S/V Tango. Log entries 2008-9
Part 9: Skagway to Sitka
July 26-August 15, 2009
7/27/09. We left Skagway in low clouds, drizzle, and light wind. Soon we were in fog that obscured the shore on both sides of Lynn Canal. Since there wasn’t a lot of scenery visible, I took on an odious boat chore: rebuilding the pump on the forward toilet.
Peter pumped out the holding tank and ran a lot of seawater through the toilet, then took the helm while I disassembled the toilet. I covered the table with newspaper and had plenty of paper towels ready, the parts diagram at hand, and the parts kit laid out before I took the toilet pump apart on the table.
Fortunately, the new gaskets, seals, and valves fit. I put everything back together, opened the sea cocks, and tried it. The pump worked the way it was supposed to—while it pumped sea water in to rinse the bowl, it pumped effluent out. Instead of a dozen strokes of the pump handle, only a few were needed.
We dropped the anchor in West Sullivan Island bight in hopes of catching more crabs and halibut, to no avail. In a few hours we motored to William Henry Bay, where we stayed another day. Bob again caught many crabs and a nice salmon, which we grilled.
William Henry Bay.
A school of salmon hung out at the mouth of the creek.
Bob caught a nice fish.
7/29/09. Soon after we were underway, Bob served open-faced crab sandwiches. The meat was piled high then covered with scallions and grated cheese, then broiled. What a feast. There was crab meat left over; Bob ate it like candy. He said later that it was the first time in his life when he’d had enough crab to be sated.
The sky cleared and the mountains surrounding Lynn Canal were finally visible. As we motored along in flat water, we marveled at the scenery.
That evening, at anchor in Swanson Harbor, Bob used the food chain principle to catch a lovely halibut. First he caught a little sculpin, then used it for bait. We feasted on grilled halibut steaks, refried garlic potatoes, acorn squash, and sourdough whole-wheat bread.
After dinner, Bob pulled the crab trap up and set a new CPR (crustacean personal record): 12 crabs, including eight legal-sized males. He threw most back.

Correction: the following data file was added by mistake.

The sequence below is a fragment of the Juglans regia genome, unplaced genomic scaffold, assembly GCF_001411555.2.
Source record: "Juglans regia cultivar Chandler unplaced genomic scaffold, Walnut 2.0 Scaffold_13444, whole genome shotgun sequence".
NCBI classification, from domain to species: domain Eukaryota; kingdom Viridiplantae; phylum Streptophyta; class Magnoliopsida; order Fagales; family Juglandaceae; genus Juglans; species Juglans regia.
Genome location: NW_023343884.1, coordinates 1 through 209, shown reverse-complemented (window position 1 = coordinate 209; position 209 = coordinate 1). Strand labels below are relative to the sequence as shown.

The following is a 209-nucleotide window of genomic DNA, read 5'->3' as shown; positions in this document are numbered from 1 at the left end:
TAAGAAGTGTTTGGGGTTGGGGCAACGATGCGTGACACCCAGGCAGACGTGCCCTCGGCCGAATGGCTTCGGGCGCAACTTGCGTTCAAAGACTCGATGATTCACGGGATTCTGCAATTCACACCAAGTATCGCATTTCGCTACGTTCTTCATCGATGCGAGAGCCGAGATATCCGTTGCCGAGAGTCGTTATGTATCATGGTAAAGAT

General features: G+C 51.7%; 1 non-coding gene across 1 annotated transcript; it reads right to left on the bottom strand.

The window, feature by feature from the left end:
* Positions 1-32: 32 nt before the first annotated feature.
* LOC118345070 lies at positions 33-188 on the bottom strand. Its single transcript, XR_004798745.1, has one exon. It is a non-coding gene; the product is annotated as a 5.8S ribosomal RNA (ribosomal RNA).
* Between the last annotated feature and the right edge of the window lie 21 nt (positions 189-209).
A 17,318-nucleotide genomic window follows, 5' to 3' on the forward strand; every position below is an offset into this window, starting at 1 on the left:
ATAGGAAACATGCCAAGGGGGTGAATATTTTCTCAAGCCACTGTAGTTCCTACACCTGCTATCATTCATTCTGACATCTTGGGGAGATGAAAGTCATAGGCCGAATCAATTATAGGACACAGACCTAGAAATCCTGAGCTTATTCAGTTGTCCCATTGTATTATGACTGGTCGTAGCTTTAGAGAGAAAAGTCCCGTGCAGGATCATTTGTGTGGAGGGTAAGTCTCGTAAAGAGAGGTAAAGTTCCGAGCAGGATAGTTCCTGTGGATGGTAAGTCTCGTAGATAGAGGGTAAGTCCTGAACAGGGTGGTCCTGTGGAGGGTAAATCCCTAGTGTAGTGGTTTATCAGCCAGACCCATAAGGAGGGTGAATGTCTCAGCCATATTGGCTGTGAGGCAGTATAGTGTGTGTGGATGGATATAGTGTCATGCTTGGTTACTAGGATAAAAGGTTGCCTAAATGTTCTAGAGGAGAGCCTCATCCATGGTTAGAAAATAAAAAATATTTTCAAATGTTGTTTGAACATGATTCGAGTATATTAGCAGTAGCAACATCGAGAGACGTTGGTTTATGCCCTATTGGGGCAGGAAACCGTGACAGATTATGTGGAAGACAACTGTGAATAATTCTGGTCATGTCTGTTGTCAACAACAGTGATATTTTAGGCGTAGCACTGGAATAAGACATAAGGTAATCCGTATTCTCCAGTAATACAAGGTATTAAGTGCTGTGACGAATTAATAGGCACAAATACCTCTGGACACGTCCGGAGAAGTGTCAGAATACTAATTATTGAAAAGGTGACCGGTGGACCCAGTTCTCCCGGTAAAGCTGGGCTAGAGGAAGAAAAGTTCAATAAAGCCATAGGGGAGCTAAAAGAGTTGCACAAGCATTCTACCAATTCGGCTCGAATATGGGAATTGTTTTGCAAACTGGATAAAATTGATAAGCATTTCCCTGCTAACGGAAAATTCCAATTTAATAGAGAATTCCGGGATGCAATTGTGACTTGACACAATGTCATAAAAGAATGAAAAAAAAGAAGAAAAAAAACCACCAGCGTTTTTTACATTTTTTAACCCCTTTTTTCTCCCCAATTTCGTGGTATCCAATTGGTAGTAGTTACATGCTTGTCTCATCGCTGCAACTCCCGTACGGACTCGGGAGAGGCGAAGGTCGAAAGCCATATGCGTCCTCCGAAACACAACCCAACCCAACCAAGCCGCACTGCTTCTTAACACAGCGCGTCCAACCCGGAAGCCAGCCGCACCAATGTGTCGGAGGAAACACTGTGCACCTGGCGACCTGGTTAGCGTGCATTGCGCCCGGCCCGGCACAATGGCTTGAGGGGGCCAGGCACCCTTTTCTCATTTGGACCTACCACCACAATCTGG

Two eagles danced in flight, locking talons and doing a full roll before disengaging.
7/30/09. With a forecast of building west winds, we set off from Swanson Harbor at 08:00. We wanted to stop for provisions at Gustavus and hoped to be able to enter Glacier Bay a day early and anchor at Bartlett Cove.
Just after noon, in Icy Strait, the engine quit suddenly. It had run out of fuel, even though there was plenty of fuel in the tank. It turned out that one of the primary fuel filters was blocked, so I switched to the other filter. After I bled the system, the engine ran OK.
At Gustavus, the shore is so flat and shoal that the public dock is far from shore. It’s exposed to west winds, and when we got there we found plenty of chop. A work barge was blocking the float, so we anchored nearby amid a small school of aluminum guide boats tied to mooring buoys.
Peter and Bob rowed Clara to the dock and set off on foot to find the trading post. As they walked toward Gustavus, the air smelled like strawberries. The stopped to pick and eat a few then realized that a black bear was also enjoying the berries. They crossed to the other side of the street while the bear ignored them. Peter described the bear as being blissed out on berries.